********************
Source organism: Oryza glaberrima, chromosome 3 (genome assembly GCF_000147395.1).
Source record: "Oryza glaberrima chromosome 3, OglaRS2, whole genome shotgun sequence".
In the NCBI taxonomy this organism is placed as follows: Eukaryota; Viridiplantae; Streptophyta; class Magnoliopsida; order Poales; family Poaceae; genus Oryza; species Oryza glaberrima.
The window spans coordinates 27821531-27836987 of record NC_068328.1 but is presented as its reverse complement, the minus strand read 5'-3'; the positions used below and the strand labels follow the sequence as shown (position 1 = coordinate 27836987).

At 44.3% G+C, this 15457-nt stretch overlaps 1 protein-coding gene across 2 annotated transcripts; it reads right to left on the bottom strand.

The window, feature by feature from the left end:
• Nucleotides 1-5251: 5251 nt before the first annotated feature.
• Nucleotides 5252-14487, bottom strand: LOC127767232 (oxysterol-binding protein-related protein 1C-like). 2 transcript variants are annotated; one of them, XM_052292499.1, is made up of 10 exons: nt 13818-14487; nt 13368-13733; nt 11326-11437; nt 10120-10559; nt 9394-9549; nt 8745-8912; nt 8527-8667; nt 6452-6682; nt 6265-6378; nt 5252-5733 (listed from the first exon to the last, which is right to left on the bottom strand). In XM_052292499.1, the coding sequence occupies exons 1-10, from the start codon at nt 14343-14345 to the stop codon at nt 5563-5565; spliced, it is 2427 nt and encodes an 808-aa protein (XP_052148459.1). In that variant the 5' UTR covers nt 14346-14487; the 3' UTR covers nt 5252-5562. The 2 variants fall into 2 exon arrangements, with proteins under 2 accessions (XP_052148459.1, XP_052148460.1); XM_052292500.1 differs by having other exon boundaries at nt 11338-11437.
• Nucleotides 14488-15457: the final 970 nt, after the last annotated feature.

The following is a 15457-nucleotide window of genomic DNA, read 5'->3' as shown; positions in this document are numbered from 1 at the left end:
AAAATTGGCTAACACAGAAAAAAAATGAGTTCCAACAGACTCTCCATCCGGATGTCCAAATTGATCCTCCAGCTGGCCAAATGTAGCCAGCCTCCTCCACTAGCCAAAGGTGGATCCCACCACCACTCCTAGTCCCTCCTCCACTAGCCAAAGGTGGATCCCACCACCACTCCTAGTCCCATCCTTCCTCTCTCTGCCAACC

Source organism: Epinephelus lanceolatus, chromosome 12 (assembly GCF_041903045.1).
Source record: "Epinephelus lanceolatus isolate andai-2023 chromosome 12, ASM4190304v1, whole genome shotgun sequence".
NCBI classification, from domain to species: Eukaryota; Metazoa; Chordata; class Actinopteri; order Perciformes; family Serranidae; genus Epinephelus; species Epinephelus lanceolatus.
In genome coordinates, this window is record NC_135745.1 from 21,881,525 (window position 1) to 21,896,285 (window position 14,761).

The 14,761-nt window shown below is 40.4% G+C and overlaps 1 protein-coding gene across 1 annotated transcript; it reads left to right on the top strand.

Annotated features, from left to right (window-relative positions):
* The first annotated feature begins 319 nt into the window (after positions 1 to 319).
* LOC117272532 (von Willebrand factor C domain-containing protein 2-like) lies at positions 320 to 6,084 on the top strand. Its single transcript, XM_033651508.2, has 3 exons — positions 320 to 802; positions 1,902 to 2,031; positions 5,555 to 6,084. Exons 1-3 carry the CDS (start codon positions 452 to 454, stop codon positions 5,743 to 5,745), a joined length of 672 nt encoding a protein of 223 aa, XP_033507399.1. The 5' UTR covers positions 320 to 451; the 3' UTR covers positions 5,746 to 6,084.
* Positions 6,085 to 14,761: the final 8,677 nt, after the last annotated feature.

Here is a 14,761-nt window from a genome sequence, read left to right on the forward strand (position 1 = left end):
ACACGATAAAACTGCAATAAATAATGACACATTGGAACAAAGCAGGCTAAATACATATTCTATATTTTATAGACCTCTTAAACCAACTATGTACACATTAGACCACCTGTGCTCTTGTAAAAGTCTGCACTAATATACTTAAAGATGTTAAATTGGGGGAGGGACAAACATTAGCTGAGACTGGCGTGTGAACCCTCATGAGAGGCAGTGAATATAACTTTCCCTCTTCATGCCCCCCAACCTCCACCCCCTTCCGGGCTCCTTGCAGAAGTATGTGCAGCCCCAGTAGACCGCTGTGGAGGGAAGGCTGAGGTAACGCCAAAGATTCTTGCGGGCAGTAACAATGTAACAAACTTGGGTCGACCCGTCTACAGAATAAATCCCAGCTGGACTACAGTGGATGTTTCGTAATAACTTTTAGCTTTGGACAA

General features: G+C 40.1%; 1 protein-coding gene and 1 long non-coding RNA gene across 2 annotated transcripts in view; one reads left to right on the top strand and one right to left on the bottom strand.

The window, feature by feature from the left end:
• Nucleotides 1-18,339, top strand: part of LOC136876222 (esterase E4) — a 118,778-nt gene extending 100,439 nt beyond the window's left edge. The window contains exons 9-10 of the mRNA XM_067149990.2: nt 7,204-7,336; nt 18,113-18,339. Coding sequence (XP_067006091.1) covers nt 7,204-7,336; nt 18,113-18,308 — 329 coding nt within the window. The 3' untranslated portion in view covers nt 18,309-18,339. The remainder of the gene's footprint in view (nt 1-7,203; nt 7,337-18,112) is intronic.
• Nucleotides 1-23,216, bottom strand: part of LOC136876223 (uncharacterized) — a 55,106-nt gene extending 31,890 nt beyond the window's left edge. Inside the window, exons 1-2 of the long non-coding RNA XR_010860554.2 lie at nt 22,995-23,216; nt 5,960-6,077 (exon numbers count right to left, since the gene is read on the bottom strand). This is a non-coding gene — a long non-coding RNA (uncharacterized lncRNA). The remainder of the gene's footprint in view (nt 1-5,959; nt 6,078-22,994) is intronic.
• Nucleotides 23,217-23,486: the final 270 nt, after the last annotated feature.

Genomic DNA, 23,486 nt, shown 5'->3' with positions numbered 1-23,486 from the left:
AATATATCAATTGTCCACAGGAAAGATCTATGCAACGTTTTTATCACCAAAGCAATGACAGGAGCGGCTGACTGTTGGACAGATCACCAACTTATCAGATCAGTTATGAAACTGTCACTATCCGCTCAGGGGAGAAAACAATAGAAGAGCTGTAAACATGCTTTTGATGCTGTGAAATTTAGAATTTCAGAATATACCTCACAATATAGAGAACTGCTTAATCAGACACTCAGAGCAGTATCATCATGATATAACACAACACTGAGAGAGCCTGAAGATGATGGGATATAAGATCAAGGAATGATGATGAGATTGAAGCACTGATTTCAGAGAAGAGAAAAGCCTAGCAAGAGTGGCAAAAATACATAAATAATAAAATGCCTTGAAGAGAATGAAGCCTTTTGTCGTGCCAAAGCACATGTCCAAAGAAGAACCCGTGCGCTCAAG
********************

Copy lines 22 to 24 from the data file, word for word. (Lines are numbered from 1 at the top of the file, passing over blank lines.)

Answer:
ACACGATAAAACTGCAATAAATAATGACACATTGGAACAAAGCAGGCTAAATACATATTCTATATTTTATAGACCTCTTAAACCAACTATGTACACATTAGACCACCTGTGCTCTTGTAAAAGTCTGCACTAATATACTTAAAGATGTTAAATTGGGGGAGGGACAAACATTAGCTGAGACTGGCGTGTGAACCCTCATGAGAGGCAGTGAATATAACTTTCCCTCTTCATGCCCCCCAACCTCCACCCCCTTCCGGGCTCCTTGCAGAAGTATGTGCAGCCCCAGTAGACCGCTGTGGAGGGAAGGCTGAGGTAACGCCAAAGATTCTTGCGGGCAGTAACAATGTAACAAACTTGGGTCGACCCGTCTACAGAATAAATCCCAGCTGGACTACAGTGGATGTTTCGTAATAACTTTTAGCTTTGGACAA

General features: G+C 40.1%; 1 protein-coding gene and 1 long non-coding RNA gene across 2 annotated transcripts in view; one reads left to right on the top strand and one right to left on the bottom strand.

The window, feature by feature from the left end: